Teen Librarian Toolbox
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An update on Ferguson Library

I woke up this morning and the first thing I did was a Twitter search of “Ferguson Library” to see what the library was doing today. They are serving meals and holding classes for kids grades K-12 today and tomorrow as the town waits for schools to reopen next week. I took a couple of screen caps of my search to show you below. Look at those amazing pictures!

In addition, someone has now started a Fundly for school supplies for Ferguson students. You can donate here: https://fundly.com/school-supplies-for-ferguson-florissant-students. This is in addition to the food drives that are happening for Ferguson which I mentioned yesterday.

And can I take a moment to say this: I am in awe of what the teachers and librarians are doing in Ferguson, but I also want casual or even non-library users to keep in mind that this is in fact what libraries do every day – we serve our local communities. In fact, libraries across the country just spent the summer hosting program after program as part of their summer reading clubs to keep teens reading and learning over the summer. And they will do variations of the same throughout the school year as they open their doors to support each and every member of their local community and help provide them with a safe space to learn, to grow, to rest, to connect and more. This is what libraries do. Every. Single. Day. Ferguson Library is just a very important reminder of what that looks like and why it matters.

If you would like to donate to Ferguson Library, their address is: 
35 N Florissant Rd, 
Ferguson, MO 63135.

And as Dolly Moehrle (@Loather) mentioned on Twitter, consider making a donation to Ferguson Library and making a matching donation to YOUR local public library. Because when you need them, they are there.

Additional resources: ABC News Story on Ferguson Library

This is Why Libraries Matter: Ferguson Library

Today I feel very overwhelmed by world events. So I thought I would take a moment and share with you what the Ferguson Library is doing for its residents, a very important reminder to us all that libraries do in fact matter.

With schools delayed another week because of the protests in Ferguson, the library is opening its doors to students. Several teachers are holding special programs and such from 9 to 4 for the students. I heard on NPR last night that over 80% of the kids qualify for free or reduced lunch, so some of the schools are even opening to serve lunch because it is the only way they will eat during the day. And the Ferguson Llibrary is also reminding its residents that they can come into the library to get a drink of water, keep in touch with loved ones, or just read a book in a safe oasis. Here is some of what I have seen on Twitter:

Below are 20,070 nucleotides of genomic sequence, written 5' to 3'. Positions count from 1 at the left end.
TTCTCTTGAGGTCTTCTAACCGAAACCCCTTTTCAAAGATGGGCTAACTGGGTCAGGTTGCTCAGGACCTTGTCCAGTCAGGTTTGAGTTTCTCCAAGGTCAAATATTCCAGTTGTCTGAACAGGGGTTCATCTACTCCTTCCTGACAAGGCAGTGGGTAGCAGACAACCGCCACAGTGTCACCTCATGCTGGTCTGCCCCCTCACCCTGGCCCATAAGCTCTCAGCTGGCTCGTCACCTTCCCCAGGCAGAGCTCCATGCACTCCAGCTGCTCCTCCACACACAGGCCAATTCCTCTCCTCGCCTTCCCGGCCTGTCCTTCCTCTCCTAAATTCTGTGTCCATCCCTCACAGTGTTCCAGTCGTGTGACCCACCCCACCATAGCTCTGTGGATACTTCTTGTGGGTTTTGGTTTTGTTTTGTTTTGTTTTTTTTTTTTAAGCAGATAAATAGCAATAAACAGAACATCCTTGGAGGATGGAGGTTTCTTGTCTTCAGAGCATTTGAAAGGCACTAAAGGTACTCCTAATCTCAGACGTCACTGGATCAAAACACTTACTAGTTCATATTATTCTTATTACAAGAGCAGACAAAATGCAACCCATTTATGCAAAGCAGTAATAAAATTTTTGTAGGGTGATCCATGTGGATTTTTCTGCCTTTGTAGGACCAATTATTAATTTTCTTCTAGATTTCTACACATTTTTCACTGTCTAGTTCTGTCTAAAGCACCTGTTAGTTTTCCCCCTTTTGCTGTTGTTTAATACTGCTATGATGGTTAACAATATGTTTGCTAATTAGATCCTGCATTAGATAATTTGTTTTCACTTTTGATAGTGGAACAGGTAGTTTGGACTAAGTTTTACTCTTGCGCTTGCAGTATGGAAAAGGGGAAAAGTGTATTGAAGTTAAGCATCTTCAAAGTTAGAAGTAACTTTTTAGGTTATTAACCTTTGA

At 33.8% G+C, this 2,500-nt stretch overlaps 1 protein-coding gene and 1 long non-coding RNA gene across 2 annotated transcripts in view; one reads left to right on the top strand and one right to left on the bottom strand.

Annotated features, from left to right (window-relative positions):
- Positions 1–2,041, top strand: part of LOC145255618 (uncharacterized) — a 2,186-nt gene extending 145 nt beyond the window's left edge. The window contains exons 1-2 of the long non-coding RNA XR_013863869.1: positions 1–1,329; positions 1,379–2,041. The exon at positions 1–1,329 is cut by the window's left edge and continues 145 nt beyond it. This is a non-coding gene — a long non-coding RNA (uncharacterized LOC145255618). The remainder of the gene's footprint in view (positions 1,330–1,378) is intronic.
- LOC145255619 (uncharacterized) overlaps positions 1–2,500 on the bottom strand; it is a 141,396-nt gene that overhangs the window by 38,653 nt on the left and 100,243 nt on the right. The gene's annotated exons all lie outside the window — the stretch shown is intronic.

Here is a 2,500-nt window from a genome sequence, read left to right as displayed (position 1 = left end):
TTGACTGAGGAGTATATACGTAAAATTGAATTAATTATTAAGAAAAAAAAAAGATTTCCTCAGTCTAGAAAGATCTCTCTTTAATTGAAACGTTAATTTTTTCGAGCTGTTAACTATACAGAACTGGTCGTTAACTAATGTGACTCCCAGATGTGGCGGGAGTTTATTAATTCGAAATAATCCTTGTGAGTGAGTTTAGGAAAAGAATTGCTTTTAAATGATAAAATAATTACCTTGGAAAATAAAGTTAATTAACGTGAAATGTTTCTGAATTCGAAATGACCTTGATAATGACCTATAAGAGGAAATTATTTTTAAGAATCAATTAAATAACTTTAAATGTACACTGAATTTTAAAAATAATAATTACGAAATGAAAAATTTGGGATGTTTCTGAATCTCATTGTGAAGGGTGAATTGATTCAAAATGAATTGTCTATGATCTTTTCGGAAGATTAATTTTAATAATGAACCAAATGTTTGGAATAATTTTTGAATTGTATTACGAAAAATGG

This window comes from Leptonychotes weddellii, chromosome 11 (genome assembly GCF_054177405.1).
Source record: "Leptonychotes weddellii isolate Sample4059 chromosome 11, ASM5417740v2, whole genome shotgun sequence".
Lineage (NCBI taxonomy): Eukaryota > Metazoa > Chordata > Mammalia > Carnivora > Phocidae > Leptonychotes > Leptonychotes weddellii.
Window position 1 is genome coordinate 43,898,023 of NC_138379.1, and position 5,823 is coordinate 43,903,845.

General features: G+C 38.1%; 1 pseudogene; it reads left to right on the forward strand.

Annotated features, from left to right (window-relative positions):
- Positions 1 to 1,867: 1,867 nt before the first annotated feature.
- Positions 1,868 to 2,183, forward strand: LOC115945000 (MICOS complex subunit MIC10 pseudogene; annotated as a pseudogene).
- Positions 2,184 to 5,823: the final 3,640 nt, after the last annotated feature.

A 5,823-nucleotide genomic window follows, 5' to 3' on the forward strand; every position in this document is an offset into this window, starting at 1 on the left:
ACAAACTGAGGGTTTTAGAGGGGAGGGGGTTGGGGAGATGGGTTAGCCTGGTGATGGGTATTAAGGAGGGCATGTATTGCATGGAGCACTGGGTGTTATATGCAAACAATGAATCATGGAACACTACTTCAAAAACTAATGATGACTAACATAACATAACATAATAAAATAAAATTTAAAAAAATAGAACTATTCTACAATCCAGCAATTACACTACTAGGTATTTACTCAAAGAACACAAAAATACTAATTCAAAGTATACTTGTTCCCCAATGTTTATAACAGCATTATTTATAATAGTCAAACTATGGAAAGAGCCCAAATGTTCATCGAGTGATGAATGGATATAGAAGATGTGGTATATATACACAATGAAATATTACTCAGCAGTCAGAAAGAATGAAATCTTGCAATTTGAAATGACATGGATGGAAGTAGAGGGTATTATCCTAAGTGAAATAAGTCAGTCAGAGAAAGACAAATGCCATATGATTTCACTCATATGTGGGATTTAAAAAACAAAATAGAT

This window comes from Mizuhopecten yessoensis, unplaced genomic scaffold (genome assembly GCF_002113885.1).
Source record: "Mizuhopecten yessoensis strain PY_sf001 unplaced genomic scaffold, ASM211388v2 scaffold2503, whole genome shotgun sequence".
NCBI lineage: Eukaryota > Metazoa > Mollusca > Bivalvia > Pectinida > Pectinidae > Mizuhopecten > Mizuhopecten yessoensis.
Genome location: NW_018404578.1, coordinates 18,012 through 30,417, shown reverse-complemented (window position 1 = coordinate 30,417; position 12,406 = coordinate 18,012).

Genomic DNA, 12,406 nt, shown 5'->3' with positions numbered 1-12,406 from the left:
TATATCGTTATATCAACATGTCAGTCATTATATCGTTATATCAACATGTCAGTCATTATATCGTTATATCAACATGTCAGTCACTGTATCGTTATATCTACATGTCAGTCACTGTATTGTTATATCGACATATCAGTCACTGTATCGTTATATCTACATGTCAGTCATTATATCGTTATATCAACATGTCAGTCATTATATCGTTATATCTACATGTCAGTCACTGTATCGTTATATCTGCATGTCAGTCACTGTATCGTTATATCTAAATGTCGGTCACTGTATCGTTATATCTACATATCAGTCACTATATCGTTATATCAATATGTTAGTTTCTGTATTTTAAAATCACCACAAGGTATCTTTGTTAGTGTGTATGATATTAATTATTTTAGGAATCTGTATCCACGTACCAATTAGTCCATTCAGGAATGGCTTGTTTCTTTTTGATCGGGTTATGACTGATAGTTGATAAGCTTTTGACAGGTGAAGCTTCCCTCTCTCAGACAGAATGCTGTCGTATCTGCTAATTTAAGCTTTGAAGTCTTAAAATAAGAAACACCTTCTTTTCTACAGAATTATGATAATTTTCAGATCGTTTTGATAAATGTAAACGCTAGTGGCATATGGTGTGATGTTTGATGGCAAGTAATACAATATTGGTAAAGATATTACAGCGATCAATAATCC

Yesterday I tweeted and asked the Ferguson Library if they were taking donations to help provide snacks and drinks to the students they were serving. I would also love to maybe send them some books to hand out to those students so they could take them home and just have their own books, because one thing we know about high poverty areas, and by all accounts Ferguson does have a high poverty level, is that many of the homes in these areas don’t have the money to buy books they can call their own because they are trying to provide the very basic necessities like food and water. There are several food drives happening as we speak to help feed the students of Ferguson:



I haven’t heard back from the Ferguson Library, but I have worked in libraries long enough to know we always need more money, so I am sending a small donation for youth programming any way. If you have ever wanted to support a library, please consider supporting Ferguson Library today as they remind us all that communities do in fact need their libraries.

In the coming days, weeks, months and years, the community of Ferguson will have a lot of processing to do. There will be a lot of information that the librarians will have to work to preserve and archive about this time that will always be a part of their history books, of our history books. They will probably have community wide discussions, need meeting places, and more. And right now, they are doing exactly what their community needs – opening their doors to serve their community.

My hat goes off to you Ferguson Library!

This is what happened when I asked Twitter to recommend MG & YA lit titles for those asking about Ferguson

Inspired in part by Robin’s post yesterday on talking with her middle grade students about Ferguson and the book Kinda Like Brothers by Coe Booth, I wondered what kind of list we could put together quickly to recommend to students who were wondering about the events happening in Ferguson. So I went to Twitter and asked for everyone’s suggestions. Here’s what they recommended:

If you have titles to recommend and add to this list, please share in the comments. We believe that literature can help us understand current events and sharing these titles can help our communities process events happening at Ferguson.